Zion in Crisis
Zion in Crisis
Friends as the Israel of Old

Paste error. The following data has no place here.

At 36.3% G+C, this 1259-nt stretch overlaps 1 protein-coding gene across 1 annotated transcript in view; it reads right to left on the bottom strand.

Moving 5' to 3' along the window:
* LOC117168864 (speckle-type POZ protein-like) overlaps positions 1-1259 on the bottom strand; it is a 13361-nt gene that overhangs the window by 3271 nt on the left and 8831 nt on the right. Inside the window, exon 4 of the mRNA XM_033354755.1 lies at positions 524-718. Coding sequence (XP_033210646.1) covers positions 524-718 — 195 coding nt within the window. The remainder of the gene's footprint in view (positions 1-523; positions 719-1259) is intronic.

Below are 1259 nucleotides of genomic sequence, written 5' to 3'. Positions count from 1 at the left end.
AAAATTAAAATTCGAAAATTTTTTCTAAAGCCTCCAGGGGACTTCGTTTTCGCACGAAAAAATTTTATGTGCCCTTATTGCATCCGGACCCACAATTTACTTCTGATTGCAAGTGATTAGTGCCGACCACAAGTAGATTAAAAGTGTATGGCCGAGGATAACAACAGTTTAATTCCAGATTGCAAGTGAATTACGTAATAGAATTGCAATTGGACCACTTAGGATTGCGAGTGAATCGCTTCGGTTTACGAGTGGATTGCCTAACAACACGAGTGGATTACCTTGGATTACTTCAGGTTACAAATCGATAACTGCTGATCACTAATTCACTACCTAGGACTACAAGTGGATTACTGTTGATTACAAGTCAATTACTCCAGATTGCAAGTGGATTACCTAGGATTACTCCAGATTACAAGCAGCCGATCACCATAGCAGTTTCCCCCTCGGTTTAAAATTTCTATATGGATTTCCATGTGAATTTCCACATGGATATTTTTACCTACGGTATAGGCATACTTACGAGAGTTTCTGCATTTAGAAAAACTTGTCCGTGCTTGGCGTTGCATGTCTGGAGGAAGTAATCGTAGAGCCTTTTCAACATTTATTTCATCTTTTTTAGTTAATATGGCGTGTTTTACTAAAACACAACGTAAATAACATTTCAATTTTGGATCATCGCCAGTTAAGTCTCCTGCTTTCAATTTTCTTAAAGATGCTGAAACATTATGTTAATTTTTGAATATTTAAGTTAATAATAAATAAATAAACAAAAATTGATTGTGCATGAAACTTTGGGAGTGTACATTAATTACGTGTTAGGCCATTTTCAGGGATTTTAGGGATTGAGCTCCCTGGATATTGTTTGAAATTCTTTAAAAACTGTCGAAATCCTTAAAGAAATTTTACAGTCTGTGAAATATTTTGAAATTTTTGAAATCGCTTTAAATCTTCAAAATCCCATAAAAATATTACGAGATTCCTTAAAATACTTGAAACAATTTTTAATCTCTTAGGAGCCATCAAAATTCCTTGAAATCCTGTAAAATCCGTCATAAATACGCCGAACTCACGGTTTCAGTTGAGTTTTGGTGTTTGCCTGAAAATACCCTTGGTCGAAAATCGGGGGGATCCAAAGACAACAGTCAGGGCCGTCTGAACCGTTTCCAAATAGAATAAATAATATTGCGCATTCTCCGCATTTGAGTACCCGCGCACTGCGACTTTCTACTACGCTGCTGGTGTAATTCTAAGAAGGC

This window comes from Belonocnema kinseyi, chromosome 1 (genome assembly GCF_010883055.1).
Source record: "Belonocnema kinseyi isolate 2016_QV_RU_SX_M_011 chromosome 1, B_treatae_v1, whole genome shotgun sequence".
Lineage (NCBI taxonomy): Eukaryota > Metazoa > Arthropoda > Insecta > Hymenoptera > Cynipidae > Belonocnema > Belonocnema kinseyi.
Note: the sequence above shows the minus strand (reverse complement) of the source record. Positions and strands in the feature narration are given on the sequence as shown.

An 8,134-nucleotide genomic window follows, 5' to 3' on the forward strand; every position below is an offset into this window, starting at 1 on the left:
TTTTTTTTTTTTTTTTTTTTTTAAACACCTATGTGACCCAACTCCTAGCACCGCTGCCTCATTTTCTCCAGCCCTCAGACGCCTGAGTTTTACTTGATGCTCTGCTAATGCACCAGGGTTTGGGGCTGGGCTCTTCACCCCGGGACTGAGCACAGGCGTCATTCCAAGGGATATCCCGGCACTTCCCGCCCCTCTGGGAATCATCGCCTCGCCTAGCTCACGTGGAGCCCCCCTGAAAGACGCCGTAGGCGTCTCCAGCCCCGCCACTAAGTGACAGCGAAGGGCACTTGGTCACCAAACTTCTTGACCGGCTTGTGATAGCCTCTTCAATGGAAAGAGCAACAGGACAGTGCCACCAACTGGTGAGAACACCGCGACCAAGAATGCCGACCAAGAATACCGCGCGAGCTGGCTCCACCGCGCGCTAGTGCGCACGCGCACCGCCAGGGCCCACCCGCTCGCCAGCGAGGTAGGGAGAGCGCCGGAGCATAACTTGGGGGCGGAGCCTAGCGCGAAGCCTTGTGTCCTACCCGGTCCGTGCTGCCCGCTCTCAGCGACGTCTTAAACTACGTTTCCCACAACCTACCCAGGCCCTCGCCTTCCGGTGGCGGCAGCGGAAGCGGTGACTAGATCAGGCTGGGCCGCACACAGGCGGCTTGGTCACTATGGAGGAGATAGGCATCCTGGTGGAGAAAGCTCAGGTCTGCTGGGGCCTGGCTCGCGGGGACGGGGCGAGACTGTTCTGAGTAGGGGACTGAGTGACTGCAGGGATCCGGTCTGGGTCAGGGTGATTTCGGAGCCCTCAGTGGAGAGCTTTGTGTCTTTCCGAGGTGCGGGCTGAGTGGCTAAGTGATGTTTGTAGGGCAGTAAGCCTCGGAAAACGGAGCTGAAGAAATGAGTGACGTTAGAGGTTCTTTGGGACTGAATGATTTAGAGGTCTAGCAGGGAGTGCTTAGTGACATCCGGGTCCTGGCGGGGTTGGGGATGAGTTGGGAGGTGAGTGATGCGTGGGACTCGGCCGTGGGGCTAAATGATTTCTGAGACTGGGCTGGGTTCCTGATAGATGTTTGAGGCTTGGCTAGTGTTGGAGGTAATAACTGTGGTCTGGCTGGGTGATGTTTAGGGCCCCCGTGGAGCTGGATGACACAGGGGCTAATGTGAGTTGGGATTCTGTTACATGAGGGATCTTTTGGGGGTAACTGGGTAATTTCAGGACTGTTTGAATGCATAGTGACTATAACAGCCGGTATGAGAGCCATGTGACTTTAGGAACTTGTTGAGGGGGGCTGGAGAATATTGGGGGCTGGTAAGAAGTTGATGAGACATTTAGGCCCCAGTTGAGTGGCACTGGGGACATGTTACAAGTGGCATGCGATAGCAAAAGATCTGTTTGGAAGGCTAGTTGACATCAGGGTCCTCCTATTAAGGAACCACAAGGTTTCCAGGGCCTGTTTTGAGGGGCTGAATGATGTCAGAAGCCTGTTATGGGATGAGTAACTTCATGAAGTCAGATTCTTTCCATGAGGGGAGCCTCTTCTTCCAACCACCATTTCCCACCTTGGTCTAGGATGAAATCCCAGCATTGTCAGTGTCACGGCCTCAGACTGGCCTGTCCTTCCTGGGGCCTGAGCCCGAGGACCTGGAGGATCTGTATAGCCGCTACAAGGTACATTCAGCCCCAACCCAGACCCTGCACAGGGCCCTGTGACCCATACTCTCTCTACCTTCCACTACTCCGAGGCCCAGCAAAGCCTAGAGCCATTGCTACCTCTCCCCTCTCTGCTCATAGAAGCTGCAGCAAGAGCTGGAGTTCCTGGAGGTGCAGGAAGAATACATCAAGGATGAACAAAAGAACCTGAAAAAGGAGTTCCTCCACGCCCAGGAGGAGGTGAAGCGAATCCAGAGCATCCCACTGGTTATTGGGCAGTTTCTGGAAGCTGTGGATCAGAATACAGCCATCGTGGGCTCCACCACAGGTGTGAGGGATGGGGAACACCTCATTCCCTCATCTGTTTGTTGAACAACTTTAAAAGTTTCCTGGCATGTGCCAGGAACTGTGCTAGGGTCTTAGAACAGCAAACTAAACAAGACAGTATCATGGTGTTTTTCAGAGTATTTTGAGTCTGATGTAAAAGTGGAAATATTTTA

Chapter One, “Zion in Crisis,” traces the imbricated relationship between the Quakers' evolving theological identity and the political movements of the late eighteenth century. The universalist propensity of religion coexisted uneasily with the particularizing tendency of nationalism and the state-strengthening expressions of patriotism, and the Society seized on the Jewish faith tradition in order to resist these twin pressures. In particular, ministers on both sides of the Atlantic drew on four key concepts from the Jewish faith tradition and relied on these tenets when confronting the pressures wrought by warfare and nationalism: (1) A communal belief in their identity as a “chosen people” subject first and foremost to divine law. (2) A shared history of persecution that defined their relationship with the governments under which they lived. (3) A reciprocal experience of diaspora that bound together their scattered community. (4) A collective responsibility to prophesy in order to stir others to repentance and reform. Taken together, these four tenets represent the Quakers' interpretation of the Zion tradition during the late eighteenth and early nineteenth centuries.
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